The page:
An experience that is organised around the two elements always present and already classic in the action of communists: on the one hand, the demand for progressive democracy, which goes beyond representation, and which is defined as democracy of the councils, direct democracy, democracy of immediate participation. This is the first item. As a consequence of this radicalism: the revocability of mandates, the payment of a salary for the function performed, simply an average salary; it will be said of socially necessary work. Then the representative becomes simply an agent, controlled in the time of her/his function and equal to her/his constituents. Here is direct democracy. And on the other hand, the issue of wages, the issue of production and reproduction, where political participation must reveal its abstract presupposition, which is productive cooperation, and restore it specifically through a redistribution of profit, although in the legislative dynamics of the Commune it is seen in a quite simplified way (because in reality it is simply the reduction of the bakers’ working hours: first they worked all night, then a reduced schedule is applied. However, this reform indicates the attention that there is throughout the the time of the Commune – so brief – to work conditions, salary and income).
These two elements – direct democracy and income for all – will combine in the history of the Commune in unique ways, which Kristin Ross has well illuminated. They were not born simply from the confluence in the proletarian Commune, in its management, of an intellectual sector, the most democratic one, but rather they run through the resonances that the Commune operates in daily life: here we recognize today its biopolitical character. This seems to me to be fundamental. There, working citizens asked, in very progressive terms: how do you it do to live together? How do you live as if in a festivity? Being together means having the possibility of being together, freely and equally, and also in an exuberant way, with the same possibilities, and thus to form our common passions under the sign of happiness. Its here, in this, its seems to me, where the historically exceptional and unique form of the Commune lies.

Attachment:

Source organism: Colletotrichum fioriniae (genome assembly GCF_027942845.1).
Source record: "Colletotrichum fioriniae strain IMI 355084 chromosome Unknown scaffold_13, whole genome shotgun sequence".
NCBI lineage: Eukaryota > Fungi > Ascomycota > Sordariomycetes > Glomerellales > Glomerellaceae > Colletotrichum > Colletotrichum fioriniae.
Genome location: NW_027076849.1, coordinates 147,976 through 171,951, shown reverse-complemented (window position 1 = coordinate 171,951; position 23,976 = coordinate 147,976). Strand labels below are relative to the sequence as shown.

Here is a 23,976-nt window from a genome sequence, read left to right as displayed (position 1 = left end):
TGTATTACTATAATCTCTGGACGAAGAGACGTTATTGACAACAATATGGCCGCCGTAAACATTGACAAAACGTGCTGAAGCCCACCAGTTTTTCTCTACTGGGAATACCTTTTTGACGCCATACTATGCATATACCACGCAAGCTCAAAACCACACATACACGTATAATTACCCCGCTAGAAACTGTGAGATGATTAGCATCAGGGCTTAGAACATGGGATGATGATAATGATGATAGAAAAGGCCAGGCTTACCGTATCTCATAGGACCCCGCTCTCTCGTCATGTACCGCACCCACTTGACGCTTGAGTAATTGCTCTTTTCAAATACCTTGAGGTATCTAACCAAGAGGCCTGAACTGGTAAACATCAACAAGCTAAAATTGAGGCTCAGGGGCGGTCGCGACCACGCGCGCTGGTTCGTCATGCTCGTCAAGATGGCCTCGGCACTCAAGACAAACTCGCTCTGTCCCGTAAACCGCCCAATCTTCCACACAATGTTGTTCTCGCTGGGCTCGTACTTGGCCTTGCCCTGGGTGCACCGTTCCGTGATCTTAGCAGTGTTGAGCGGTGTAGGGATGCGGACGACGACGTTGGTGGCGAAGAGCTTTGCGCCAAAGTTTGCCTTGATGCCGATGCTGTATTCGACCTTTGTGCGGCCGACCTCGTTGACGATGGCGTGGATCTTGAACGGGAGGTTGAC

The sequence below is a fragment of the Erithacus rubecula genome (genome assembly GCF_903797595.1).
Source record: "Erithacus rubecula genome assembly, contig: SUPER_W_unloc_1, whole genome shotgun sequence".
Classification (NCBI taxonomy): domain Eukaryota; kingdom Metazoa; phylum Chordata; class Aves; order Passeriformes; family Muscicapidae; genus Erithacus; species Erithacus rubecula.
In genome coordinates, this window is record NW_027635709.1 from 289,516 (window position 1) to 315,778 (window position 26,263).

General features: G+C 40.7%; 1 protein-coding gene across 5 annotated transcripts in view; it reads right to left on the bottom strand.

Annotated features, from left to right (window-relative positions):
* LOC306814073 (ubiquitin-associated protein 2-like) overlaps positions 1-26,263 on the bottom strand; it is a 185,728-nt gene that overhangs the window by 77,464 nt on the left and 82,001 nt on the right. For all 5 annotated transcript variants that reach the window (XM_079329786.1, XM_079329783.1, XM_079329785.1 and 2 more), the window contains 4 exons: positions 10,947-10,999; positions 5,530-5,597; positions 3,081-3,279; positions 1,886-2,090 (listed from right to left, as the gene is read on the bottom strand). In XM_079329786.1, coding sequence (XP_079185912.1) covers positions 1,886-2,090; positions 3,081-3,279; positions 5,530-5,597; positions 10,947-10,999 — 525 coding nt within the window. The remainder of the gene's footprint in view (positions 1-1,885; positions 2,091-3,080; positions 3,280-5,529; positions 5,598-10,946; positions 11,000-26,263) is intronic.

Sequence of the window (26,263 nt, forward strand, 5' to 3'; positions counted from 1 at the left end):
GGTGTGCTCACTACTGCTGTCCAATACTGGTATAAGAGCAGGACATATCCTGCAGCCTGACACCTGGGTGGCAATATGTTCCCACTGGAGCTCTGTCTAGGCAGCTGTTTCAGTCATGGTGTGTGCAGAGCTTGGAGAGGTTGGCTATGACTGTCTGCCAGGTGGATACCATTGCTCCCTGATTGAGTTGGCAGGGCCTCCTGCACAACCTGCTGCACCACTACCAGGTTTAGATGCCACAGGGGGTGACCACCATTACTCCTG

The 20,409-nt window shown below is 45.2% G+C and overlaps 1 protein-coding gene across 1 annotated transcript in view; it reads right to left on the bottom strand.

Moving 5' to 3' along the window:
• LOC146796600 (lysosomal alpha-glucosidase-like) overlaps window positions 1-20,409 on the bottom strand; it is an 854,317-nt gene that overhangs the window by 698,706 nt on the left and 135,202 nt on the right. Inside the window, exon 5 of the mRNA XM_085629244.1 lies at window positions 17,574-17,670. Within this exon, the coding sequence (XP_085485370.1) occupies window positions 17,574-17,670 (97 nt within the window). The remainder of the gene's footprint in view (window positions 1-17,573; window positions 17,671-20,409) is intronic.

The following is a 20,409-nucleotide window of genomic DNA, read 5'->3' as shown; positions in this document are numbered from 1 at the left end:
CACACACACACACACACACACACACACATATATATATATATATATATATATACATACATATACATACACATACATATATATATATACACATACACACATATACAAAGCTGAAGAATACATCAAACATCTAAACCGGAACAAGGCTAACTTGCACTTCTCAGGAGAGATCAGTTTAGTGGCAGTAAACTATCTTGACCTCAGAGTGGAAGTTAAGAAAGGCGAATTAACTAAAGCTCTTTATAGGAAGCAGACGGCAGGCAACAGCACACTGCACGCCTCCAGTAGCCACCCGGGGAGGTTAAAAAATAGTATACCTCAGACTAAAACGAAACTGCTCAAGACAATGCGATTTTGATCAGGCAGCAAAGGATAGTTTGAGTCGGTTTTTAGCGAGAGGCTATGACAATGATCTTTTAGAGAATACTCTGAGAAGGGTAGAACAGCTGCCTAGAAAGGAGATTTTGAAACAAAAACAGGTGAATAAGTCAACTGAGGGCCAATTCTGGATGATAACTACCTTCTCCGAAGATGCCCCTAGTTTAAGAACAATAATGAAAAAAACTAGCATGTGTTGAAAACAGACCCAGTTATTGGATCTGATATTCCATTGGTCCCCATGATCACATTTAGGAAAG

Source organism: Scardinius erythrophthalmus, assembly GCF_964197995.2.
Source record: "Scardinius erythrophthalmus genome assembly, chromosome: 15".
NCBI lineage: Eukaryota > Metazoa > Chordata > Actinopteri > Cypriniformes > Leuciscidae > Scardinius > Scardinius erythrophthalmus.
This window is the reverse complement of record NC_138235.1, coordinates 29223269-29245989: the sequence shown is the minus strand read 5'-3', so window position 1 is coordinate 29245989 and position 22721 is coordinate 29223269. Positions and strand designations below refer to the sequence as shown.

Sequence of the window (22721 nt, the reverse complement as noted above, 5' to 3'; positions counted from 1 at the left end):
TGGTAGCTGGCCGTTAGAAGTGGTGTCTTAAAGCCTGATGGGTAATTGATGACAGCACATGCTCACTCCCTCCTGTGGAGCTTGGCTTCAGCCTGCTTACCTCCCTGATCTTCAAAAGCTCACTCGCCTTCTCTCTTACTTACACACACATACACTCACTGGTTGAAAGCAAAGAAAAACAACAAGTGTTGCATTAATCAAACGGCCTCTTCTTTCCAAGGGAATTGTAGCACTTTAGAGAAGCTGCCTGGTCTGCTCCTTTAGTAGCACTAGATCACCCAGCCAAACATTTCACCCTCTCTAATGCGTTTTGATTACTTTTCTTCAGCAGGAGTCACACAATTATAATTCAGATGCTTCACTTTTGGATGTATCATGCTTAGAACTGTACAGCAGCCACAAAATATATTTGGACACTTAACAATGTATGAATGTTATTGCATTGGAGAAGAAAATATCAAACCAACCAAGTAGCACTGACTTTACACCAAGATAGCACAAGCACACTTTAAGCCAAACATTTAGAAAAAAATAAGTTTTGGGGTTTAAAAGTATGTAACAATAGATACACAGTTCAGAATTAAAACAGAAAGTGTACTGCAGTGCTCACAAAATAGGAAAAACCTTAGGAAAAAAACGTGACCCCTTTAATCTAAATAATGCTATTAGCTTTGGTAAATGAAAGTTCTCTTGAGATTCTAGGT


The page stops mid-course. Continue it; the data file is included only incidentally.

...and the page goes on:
Let us then return to what the Commune properly was in its time. The Parisian 1871 is also a time of resistance. Let us never forget that the Prussian army surrounded the city, that the Prussians had made their peace with the Versaillists, who were at the walls of the city … but behind them, to the side, everywhere, was the Prussian army. It was not only necessary to fight for the Commune, but also against the Prussians. It was not a coincidence that in 1871 the Garibaldians also went to fight against the Prussians. Around Belfort, on the borderlands between Switzerland and France, in the lower Rhineland, Garibaldian groups are the only ones that hold the Germans at bay, also carrying the voice of the Commune there. Against the Versaillists and the Prussians, for the Commune, there is a bit of everything, from the Garibaldians to the anarchists – who then easily adopted the model – to the Marxists. I believe, however, that the labor movement such as it came to constitute itself through the theoretical action of Marx, that it was necessary for the Commune to stand out with the splendor that it had. But, did the latter really take the event in a way that was completely different from the anarchists? Or maybe not? Or perhaps the Commune functions as a matrix of all lineages, all races, all genders? The Commune, I say Spinozistically, is like the substance from which all forms of being a communist flourish. It is this for me.